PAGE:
That was my thought as well. I like your feedback topher! There is something to be said about the chemistry of the bean with the combination of convection and conduction occurring within a drum that is lost with air alone. A different sort of "burn" to the surface of the bean that effects the taste.

  5. #5
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    Also good points Hankua. Noise I can handle. But being able to walk away for a minute can cost money in the long run.

  6. #6
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    I like this forum. The replies to my thread are making me realize that I can easily fail if I start out by thinking with my wallet. Loving the taste of delicious, perfectly roasted coffee and the drive to share this passion with others is my sole purpose. Yes, I would also like to eventually employ some local folks with disabilities, but that is because I enjoy working with people who are intellectually disabled. Not to mention IDD folks can be extremely reliable employees, and routine is quite often a comfort factor for folks with disabilities.

    My mission now is to find a classic drum roaster. In the northeast. In a land where Dunkin Donuts and Cumberlain Farms coffee goes perfectly with that first cigarette on the way to work in the morning.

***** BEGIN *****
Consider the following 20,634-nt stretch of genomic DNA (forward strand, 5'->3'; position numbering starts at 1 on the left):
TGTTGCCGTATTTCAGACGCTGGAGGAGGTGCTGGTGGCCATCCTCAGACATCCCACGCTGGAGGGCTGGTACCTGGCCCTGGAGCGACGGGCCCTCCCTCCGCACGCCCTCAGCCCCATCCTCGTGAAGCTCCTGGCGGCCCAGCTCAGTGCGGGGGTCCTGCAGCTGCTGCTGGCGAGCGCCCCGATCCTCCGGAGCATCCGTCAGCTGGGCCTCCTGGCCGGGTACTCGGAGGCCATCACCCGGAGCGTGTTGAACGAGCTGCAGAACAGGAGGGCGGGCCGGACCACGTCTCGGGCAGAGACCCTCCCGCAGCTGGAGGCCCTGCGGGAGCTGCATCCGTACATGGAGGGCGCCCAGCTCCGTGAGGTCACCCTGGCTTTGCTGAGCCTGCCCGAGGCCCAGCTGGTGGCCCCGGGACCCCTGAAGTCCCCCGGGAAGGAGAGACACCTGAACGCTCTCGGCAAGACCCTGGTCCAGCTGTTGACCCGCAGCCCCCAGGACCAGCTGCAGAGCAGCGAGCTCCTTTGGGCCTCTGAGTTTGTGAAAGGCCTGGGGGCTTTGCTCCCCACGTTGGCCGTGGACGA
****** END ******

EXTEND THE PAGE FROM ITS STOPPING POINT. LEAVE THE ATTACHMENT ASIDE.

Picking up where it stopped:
Thanks for the feedback everyone!

  7. #7
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    This thread is done. No longer looking at this brand. thanks for the feedback!

  8. #8
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    I've been using one for 4 years. I moved from farmers markets to my own coffee bar and roasting about 100# a week for the bar only.

    The Artisan 6 has been extremely reliable. I have added thermocouples and use Artisan software to monitor my roasts, generate and repeat roast profiles. My coffee is known to be the best in an area with several micro roasters that all use drums from Deitrichs to Probats.